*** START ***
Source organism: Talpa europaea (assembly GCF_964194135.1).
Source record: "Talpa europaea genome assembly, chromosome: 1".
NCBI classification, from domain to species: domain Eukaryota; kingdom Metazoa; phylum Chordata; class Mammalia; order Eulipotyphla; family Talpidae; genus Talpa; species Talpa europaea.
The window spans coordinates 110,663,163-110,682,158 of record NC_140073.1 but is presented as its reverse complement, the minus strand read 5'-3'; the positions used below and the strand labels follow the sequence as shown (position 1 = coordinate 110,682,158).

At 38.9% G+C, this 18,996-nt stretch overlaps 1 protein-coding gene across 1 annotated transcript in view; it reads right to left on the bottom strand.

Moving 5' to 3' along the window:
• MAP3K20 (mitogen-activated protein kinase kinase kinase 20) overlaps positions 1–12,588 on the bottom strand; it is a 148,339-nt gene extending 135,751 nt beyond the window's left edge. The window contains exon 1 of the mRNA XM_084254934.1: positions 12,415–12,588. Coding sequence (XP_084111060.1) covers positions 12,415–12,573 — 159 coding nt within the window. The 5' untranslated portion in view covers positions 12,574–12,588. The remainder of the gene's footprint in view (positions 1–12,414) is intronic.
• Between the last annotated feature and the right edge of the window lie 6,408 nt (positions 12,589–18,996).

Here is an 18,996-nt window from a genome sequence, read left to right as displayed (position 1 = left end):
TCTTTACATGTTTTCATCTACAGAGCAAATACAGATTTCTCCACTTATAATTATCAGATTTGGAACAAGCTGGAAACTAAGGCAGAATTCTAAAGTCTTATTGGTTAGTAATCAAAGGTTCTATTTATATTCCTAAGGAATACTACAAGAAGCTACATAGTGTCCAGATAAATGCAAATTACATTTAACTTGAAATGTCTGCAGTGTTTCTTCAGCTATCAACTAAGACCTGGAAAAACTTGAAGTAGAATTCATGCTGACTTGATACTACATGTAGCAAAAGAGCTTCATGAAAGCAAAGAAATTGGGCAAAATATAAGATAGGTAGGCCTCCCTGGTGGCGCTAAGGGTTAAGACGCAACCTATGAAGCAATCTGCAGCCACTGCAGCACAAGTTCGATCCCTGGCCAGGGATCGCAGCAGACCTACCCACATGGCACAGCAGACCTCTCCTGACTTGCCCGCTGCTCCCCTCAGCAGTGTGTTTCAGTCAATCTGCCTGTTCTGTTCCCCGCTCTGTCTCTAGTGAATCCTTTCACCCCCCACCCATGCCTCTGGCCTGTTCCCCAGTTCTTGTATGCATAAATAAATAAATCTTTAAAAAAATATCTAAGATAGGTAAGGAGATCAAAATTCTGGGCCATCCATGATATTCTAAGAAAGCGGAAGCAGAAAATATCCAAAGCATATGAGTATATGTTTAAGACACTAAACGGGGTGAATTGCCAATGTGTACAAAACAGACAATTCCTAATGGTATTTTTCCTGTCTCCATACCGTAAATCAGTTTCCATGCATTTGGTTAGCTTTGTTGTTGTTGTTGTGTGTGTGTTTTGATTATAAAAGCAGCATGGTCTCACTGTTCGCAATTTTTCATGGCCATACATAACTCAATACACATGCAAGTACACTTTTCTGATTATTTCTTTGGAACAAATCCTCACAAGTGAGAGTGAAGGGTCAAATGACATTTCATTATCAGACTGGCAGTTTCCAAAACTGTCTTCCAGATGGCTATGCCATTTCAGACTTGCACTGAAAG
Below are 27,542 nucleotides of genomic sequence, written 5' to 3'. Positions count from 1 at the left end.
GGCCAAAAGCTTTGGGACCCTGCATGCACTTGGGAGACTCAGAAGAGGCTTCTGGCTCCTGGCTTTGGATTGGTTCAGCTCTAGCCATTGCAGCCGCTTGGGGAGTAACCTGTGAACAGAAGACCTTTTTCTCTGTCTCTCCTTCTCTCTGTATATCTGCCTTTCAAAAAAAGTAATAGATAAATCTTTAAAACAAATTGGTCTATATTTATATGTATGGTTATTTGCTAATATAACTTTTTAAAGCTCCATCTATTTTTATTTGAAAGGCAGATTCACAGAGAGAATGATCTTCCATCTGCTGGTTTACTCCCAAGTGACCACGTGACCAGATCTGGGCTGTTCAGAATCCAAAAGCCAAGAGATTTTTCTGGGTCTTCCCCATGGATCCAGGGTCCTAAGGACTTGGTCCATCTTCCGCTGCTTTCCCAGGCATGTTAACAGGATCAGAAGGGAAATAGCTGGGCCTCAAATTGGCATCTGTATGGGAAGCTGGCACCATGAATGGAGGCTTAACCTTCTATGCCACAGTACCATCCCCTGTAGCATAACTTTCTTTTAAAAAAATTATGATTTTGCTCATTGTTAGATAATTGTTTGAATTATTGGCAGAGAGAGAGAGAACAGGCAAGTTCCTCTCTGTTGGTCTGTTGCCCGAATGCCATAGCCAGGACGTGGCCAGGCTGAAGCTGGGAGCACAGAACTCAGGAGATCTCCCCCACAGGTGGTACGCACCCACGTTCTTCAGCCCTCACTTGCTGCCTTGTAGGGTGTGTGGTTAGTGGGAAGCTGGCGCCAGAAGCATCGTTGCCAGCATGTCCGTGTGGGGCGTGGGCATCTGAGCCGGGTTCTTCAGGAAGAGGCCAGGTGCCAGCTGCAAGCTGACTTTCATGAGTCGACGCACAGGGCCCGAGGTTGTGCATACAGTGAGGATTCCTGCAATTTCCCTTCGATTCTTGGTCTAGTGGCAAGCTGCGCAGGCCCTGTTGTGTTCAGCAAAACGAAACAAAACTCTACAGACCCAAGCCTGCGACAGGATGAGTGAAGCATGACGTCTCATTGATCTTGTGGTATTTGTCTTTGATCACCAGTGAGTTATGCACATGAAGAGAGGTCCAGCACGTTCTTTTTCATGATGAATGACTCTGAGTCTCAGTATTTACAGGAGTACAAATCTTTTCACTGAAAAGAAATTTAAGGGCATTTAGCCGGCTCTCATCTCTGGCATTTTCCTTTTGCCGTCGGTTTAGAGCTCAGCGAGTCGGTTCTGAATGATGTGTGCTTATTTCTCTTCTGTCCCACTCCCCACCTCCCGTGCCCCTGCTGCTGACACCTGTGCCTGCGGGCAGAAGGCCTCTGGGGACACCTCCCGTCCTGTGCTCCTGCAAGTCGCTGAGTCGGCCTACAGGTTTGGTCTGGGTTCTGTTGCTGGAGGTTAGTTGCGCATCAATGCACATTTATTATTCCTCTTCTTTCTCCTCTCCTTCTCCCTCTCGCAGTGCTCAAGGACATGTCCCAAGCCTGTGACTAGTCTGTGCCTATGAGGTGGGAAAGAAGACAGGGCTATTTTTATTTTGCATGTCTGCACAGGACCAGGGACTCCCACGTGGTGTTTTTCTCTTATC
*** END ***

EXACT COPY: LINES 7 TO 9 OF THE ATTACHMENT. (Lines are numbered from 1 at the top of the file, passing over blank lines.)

• MAP3K20 (mitogen-activated protein kinase kinase kinase 20) overlaps positions 1–12,588 on the bottom strand; it is a 148,339-nt gene extending 135,751 nt beyond the window's left edge. The window contains exon 1 of the mRNA XM_084254934.1: positions 12,415–12,588. Coding sequence (XP_084111060.1) covers positions 12,415–12,573 — 159 coding nt within the window. The 5' untranslated portion in view covers positions 12,574–12,588. The remainder of the gene's footprint in view (positions 1–12,414) is intronic.
• Between the last annotated feature and the right edge of the window lie 6,408 nt (positions 12,589–18,996).

Here is an 18,996-nt window from a genome sequence, read left to right as displayed (position 1 = left end):